Talking to teens about online experiences?

New research shows that keeping your cool and hearing them out can pay dividends for communication

Posted by Matt Swayne

Teens rarely talk to their parents about potentially risky online experiences, according to new research.

“There seems to be a disconnect between what types of situations teens experience every day and what types of experiences parents have online,” says study author Pamela Wisniewski, a former postdoctoral scholar in information sciences and technology at Penn State.

“Teens tended to be more nonchalant and say that the incident made them embarrassed, while parents, even though they were reporting more low-risk events, emoted much stronger feelings, becoming angry and scared. For teens, some felt these types of experiences were just par for the course.”

Some of these situations may include cyberbullying, sexual exchanges, and viewing inappropriate content online.

This disconnection may lead teens to refrain from talking about situations that may upset their parents, according to the researchers.

“When you asked why teens didn’t talk to their parents, a lot of times they mention risky situations, which they didn’t think were a big deal, but they add that if they told their parents, they would just freak out and make things worse,” says Wisniewski, now an assistant professor in computer science at the University of Central Florida.

She adds that while overreacting may curb communication, parents should avoid acting dismissive when a teen does come to them with an issue.

“When teens actually talked to their parents about what had happened, they often wanted help understanding or navigating the situation, but parents tended to misinterpret their intent, not realizing that their teens were trying to open lines of communication,” says Wisniewski. “It seemed like a missed opportunity.

“One of the takeaways for parents, then, is that if their teen goes to them with something that they are experiencing online, parents might realize that there are likely other events that their teen doesn’t come to them about. If it’s important enough for the teen to bring up to the parent, it may be important enough to use as a teachable, yet nonjudgmental, moment.”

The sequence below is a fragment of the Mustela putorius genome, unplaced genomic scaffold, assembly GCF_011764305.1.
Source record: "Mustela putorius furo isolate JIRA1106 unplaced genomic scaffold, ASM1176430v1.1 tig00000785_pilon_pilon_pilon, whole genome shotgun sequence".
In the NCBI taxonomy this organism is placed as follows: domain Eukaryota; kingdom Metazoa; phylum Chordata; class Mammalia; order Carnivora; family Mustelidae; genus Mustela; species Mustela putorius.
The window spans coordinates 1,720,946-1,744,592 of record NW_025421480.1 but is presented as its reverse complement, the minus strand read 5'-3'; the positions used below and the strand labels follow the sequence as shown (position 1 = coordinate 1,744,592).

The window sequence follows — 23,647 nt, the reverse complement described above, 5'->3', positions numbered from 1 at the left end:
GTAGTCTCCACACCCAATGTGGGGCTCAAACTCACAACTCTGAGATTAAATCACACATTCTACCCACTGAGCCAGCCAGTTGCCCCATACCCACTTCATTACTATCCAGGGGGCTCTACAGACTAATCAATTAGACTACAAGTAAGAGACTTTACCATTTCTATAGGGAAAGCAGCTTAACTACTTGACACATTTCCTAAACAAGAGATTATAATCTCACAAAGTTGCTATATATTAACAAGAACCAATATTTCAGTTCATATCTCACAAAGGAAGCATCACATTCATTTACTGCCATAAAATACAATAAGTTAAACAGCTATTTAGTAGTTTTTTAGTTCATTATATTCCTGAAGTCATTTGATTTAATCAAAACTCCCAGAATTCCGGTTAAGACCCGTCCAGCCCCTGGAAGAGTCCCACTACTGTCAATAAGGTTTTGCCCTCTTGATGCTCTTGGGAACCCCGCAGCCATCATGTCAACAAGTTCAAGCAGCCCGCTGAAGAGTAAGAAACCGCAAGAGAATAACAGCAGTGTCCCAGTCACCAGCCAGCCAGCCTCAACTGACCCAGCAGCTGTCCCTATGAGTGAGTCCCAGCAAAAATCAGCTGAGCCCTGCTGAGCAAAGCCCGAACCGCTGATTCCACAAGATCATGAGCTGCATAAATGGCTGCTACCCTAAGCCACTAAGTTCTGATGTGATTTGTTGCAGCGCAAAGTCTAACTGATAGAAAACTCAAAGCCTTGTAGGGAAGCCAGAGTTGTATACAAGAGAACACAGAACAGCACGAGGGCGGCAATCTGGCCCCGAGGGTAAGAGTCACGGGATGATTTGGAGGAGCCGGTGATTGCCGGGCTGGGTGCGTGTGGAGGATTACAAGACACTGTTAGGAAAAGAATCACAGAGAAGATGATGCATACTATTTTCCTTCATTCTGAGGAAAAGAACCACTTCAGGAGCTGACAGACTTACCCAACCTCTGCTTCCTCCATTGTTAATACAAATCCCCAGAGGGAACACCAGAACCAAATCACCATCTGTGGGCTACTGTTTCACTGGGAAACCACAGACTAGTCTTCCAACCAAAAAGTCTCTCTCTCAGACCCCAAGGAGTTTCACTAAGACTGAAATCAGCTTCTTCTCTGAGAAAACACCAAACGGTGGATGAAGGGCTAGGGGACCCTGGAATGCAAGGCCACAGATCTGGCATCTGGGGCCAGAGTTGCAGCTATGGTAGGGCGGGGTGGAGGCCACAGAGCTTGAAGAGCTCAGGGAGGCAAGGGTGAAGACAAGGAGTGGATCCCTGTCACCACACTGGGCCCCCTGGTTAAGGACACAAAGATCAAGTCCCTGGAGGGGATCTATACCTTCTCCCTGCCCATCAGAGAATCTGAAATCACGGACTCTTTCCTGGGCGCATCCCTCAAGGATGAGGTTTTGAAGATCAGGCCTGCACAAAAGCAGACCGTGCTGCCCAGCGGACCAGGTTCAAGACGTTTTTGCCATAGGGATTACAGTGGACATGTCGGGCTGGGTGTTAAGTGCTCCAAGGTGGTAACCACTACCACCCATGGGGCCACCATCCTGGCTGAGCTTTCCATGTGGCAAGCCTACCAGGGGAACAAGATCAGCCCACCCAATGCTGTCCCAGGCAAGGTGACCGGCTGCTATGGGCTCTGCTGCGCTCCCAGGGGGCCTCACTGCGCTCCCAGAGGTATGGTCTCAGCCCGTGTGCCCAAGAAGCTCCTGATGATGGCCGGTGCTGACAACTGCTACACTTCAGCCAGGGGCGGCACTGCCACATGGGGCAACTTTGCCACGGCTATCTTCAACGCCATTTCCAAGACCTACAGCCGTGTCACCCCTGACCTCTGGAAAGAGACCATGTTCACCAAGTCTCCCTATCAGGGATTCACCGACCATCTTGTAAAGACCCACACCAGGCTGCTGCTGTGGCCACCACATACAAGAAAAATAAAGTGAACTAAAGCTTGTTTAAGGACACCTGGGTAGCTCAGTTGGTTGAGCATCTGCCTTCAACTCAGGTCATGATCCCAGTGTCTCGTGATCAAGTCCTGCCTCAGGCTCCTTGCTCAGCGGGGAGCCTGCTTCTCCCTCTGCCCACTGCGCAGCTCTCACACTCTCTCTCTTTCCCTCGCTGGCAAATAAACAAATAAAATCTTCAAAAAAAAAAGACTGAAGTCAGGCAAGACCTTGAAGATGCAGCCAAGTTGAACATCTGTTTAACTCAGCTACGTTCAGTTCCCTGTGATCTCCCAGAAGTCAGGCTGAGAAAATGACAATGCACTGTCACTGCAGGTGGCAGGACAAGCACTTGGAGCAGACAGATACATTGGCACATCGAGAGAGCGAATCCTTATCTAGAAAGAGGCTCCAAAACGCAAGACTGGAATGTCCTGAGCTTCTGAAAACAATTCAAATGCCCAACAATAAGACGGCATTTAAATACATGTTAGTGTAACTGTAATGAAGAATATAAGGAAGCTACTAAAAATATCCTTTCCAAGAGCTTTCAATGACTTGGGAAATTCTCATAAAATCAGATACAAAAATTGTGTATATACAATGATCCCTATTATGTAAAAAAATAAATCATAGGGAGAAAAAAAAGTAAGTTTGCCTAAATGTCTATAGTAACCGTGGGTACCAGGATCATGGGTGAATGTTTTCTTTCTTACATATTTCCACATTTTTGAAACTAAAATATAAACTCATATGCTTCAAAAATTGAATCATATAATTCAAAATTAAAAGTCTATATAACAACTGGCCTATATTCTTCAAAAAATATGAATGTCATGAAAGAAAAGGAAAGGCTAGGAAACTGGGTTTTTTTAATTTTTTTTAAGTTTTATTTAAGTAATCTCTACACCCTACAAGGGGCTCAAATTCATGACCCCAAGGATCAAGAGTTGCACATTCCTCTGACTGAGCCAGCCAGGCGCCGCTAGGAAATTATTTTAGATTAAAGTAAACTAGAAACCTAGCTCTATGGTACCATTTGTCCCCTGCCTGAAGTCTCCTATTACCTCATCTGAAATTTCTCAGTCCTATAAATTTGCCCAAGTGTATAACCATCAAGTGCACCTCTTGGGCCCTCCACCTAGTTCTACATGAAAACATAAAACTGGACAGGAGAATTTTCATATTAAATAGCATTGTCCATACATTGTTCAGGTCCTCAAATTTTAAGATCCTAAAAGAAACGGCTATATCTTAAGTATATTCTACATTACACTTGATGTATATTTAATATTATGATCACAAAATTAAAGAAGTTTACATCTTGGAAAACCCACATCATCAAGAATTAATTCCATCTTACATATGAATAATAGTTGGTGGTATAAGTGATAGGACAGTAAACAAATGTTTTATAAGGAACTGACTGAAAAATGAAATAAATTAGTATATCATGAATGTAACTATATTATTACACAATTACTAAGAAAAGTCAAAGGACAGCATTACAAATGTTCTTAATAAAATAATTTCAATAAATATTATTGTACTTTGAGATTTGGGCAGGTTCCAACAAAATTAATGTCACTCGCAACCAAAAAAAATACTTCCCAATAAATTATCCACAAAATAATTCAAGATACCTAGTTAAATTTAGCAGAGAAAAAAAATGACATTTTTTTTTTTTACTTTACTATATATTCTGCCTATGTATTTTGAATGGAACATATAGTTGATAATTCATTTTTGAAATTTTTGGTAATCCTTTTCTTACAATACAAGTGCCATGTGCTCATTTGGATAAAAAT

A total of 136 participants—68 parents and their teens—completed diaries about their online experiences during the study. The participants filled out a pre-survey, post-survey, and eight weekly diary entries. Each week, parents and teens had to report on four potential types of online risks—information breaches, online harassment and bullying, sexual solicitations, and exposure to explicit content—they may have encountered during the week.

Bottom Line for Mentors

While this research is directed towards parents’ relationships with their children, there are some important takeaways for mentors seeking to foster a supportive environment for potentially difficult conversations.

It may be that teens are uncomfortable discussing certain topics or experiences with their parents and will turn to a trusted adult mentor as a source of support. Should this occur, it is important that you, as a mentor, remain calm and treat their questions seriously. Doing so acts as a signal of respect for the youth’s experiences, encouraging them to speak candidly.

Further, teens have very different experiences online than do the majority of adults. They also process these experiences differently. Understanding their perspective can go a long way in not only connecting with your mentee, but also findings way of showing them why certain online behaviors are troubling, even if they may not “get it” immediately.

At the end of the day, withholding immediate judgment when a teen has reached out to you with questions or to talk about their experiences can be a key sign to the youth that you want to hear them out and understand their feelings. This trusted space can serve as a starting point for many conversations down the road, building a closer, more lasting mentoring relationship.


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